brain and mind

Thomas R. Gregg greggt at strauss.udel.edu
Sat Jan 28 22:04:31 EST 1995


>The problem with thought is that it has never been observed.  We can 
>observe behaviors which we attribute to thought, but thought itself is too 
>etherial to grasp by direct observation.  This inability to observe 
>thought prevents us from measuring it and treating it as a physical 
>phenomenon.  Because it can't be measured, at least at the present, it is 
>outside the jurisdiction of physical study. Someone, someday, may be clever 
>enough to actually observe thought, but I have my doubts.

>Robert M. Caudle                                      "If I had my life to

I tend to agree.  The content of thoughts can't be measured like physical
events can.  Physiological correlates of thought can, though, can't they?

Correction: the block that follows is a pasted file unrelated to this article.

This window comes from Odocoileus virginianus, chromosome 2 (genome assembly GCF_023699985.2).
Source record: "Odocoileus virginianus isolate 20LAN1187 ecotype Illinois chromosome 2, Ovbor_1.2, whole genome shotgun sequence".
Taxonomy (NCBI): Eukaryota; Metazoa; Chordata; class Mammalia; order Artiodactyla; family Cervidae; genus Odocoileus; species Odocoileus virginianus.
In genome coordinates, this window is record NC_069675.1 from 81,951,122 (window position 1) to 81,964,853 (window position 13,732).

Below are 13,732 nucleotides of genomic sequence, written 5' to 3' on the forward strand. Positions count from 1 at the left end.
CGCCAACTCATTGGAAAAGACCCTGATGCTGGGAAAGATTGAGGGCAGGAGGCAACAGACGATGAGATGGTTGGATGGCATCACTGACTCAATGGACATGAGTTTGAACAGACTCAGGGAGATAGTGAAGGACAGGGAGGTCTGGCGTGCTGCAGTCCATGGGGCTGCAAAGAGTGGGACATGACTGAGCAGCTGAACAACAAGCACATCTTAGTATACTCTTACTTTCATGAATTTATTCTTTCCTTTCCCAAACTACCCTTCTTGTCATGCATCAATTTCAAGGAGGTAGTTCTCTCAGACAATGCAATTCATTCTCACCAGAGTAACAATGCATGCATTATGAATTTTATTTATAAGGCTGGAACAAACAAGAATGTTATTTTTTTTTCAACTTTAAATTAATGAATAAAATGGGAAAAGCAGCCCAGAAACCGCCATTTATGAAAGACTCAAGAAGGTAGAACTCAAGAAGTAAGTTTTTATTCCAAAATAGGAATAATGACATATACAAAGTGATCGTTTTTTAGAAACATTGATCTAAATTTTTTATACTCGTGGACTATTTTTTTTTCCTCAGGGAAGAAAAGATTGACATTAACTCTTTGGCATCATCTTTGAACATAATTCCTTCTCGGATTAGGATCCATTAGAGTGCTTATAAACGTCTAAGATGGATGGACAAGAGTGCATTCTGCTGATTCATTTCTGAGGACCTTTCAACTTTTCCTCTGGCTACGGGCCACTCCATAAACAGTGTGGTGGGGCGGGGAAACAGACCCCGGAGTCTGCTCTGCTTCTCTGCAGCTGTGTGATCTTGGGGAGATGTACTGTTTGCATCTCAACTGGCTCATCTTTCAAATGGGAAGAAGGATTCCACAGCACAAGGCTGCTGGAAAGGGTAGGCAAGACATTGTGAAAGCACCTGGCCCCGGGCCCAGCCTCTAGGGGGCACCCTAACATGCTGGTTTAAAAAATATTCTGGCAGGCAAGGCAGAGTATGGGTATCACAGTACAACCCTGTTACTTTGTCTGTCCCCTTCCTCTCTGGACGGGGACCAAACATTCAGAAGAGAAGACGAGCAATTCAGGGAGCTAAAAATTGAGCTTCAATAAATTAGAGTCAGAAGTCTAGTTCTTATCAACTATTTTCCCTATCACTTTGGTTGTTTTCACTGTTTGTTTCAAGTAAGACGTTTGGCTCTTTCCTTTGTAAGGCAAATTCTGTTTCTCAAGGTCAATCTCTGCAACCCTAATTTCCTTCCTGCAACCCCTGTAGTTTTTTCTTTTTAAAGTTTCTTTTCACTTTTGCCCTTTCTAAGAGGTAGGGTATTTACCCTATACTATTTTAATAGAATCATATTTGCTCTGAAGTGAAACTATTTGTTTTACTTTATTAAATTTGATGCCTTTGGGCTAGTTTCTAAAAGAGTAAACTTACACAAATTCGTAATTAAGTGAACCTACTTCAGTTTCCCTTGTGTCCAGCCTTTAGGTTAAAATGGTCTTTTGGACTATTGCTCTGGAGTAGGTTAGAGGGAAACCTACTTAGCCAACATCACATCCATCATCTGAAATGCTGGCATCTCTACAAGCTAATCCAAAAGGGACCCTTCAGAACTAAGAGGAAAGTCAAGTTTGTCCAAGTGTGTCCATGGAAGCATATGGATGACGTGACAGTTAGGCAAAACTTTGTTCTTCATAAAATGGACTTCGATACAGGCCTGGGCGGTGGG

For example, PET scans.  Researcher tells subject to think of moving her
fingers, subject thinks of it and blood flow to frontal cortex increases. 

You did not say that thought cannot be measured at all, just that it can't
be measured through methods of physics.  I want to point out that
psychologists sometimes claim to measure thought as a psychological, not
physical, phenomenon.  I think this is OK.  Physics cannot measure
thought, but psychology can measure what it defines as "thought", by means
of its peculiar methods.  They are different disciplines.  It is not
necessary to criticize psychology for claiming to measure thought.
-- 
Tom



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